In terms of reflexivity in ethnography, the research team involved three medical managers and a quality supervisor (E.M., F.S., L.C., G.M.),.), who provided an ‘emic’ perspective on OECI AP, two researchers trained in qualitative methods (L.Ge., L.Gh.),.), who balanced the research with an ‘ethic’ point of view since they were not involved in the phenomenon, and; two scientific directors (G.A., M.C.), who supervised the whole study process. To assess validity/trustworthiness in qualitative research, credibility, transferability, dependability, and confirmability are the suggested criteria [25, 26]. Credibility was obtained by a prolonged engagement of researchers with the setting and through collecting different types of data about the same phenomenon (triangulation). Long-lasting observations allowed us to recruit key individuals for interviews/FGs. No member check was performed. However, we think credibility was also assured by gathering rich data from interviews and FGs by transcribing them verbatim and analyzing the data line-by-line. Therefore, our interpretations of the data were drawn from and evidenced by paradigmatic extracts from the transcripts. Transferability/applicability was reached by providing a ‘thick description’ of the participants/setting and the research process. So, information was provided to help individuals contextualize the study. Regarding dependability and confirmability, at least two researchers were involved in data analysis. We organized team meetings to share the research path. These measures collectively helped the team reduce any risk of personal or professional preconceptions from influencing the data analysis. Finally, to enhance analytical rigor, an external audit was conducted by G.M., M.C., and G.A., who checked the interview transcripts and analysis.

Strengths and limitations

We recognize the limits and strengths of this study. There may have been a Hawthorne effect from stakeholders interested in OECI AP success and may be biased in answering interview questions as a result. Limitations also include that participants were interviewed once and not followed longitudinally; therefore, it is unknown how participants’ perspectives and behaviors changed over time with OECI AP phases. Third, participants were recruited from one setting, which may not reflect other European Cancer Centers.

Regarding strengths, the findings are unique to the research context because of the synergies among participants and settings. The account may vary when different OECI APs are implemented in other locations. Even if FE usually requires a particular research setting, a multicenter ethnographic study is desirable for the future. Although the study sample size may appear small, we recruited all stakeholders and key relevant individuals based on previous observations. In this regard, a strength concerns selecting participants and stakeholders who were diverse and had different perspectives on the OECI AP. Future studies may examine these AP-related experiences using a larger sample size to provide greater transferability of the findings.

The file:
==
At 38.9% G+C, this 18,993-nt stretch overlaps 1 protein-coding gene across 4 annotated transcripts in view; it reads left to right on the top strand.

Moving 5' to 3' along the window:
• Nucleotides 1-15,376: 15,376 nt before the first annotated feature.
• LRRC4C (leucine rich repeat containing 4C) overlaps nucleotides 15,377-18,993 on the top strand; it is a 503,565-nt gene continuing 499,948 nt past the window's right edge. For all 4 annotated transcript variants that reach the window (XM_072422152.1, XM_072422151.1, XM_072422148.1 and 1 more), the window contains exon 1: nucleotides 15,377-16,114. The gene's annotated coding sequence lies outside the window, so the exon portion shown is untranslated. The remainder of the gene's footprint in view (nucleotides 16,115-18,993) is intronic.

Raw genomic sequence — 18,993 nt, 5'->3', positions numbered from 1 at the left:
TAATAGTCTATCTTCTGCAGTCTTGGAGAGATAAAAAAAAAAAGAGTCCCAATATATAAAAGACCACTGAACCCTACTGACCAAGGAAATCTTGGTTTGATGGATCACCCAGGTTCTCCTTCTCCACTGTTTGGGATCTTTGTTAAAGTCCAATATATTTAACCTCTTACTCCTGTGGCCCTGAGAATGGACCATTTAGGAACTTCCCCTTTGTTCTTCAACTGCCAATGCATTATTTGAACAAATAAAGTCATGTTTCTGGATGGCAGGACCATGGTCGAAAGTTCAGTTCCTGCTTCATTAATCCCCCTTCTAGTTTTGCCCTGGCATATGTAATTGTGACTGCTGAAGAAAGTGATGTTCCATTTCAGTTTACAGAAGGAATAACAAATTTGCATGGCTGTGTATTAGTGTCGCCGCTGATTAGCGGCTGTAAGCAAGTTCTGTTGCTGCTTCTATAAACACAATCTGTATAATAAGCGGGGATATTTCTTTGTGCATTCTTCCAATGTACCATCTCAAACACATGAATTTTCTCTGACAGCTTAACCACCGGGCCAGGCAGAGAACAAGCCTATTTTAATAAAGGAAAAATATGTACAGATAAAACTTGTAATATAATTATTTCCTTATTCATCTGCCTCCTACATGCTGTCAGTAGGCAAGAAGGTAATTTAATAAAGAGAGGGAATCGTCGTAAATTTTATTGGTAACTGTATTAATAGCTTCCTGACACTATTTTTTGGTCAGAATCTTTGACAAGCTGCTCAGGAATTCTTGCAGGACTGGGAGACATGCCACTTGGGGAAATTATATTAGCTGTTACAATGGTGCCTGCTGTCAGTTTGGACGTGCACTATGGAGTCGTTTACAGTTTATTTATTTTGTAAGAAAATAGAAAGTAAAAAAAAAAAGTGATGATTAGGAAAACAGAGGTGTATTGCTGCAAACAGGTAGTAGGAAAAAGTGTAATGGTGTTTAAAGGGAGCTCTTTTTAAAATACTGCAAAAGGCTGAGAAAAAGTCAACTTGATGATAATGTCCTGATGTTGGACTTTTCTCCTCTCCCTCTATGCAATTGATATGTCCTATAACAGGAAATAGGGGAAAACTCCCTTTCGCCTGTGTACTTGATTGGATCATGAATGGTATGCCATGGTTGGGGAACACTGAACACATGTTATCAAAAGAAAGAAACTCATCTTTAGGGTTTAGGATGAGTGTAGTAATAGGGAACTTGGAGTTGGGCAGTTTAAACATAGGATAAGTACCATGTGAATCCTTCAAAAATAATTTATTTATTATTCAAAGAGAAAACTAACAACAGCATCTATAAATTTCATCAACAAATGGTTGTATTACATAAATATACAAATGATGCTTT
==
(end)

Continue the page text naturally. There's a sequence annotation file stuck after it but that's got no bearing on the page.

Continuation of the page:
The final sample consisted of 41 HPs, and 29 participated in four FG meetings. The mean duration of each FG was 120 min. Semistructured interviews were performed with 12 stakeholders; their mean duration was 50 min.

Experience in undertaking this program can be understood through four main categories: a) OECI AP as an opportunity to foster diversity within professional roles; b) OECI AP as a possibility for change; c) perceived barriers; and d) OECI AP-solicited expectations. We will discuss each of these categories with meaningful citations from participants of FGs. Those categories were recurrent across all collected data.

Generally, the participants felt that the OECI AP was appealing and positively impacted the organization of the Cancer Centre. From our analysis, it emerged that all the participants shared the perception that OECI AP was focused on a comprehensive vision of oncology rather than on single activities:

“[ …] a check of care processes rather than of activities carried out within a single ward or by a single professional.” (interview n. 9).

According to interviewed hospital managers, being accredited as a cancer center meant to be driven by a patient-centered healthcare paradigm.

“[ …] reasoned on aspects not considered before as they address qualitative rather than quantitative outcomes”. (interview n. 8).

From both FGs and interviews, it emerged how OECI AP changed the way HPs worked in response to oncological patients’ needs. Our participants, who all had previous experiences with other APs, declared that OECI AP was more acceptable than compared other accreditation systems because it was “[ …] in line with the orientation of our oncological institute, which is characterized by the attention to care models in oncology, or with a focus precisely on the pathways of patients” (interview n. 2).

OECI AP as an opportunity to foster diversity within professional roles

From the analysis, it emerged that participants were favorable to being evaluated, as employees, by OECI. The AP conveyed a mature modality for enhancing human resources (FG n. 1) and was found to be favorable because the accreditation looked at professionals’ hearts (FG n. 2).

The majority of participants were not aware of the compulsory nature of being accredited by an international system; only three interviewees with managerial roles reported OECI AP as necessary for the center. Nonetheless, the shared perception about OECI APs regarded the opportunity to improve the roles of nurses and other HPs in terms of interdisciplinary relationships, the inclusion of new activities, functions, or even a professional reorientation within each HP discipline. One interesting note was what a physiotherapist reported during FG 4: thanks to OECI AP, the institution has been asked to provide an “oncological physiotherapist” to treat patients with palliative care needs. This remark reflected the perceived opportunity for improvement. During the FG, the oncological physiotherapist reported that she had to develop very different competencies from “usual care.” Their goal shifted from the strictly rehabilitative activity of functional recovery to the commitment to guarantee even small, but significant for the patient, improvements in the terminal phases’ quality of life.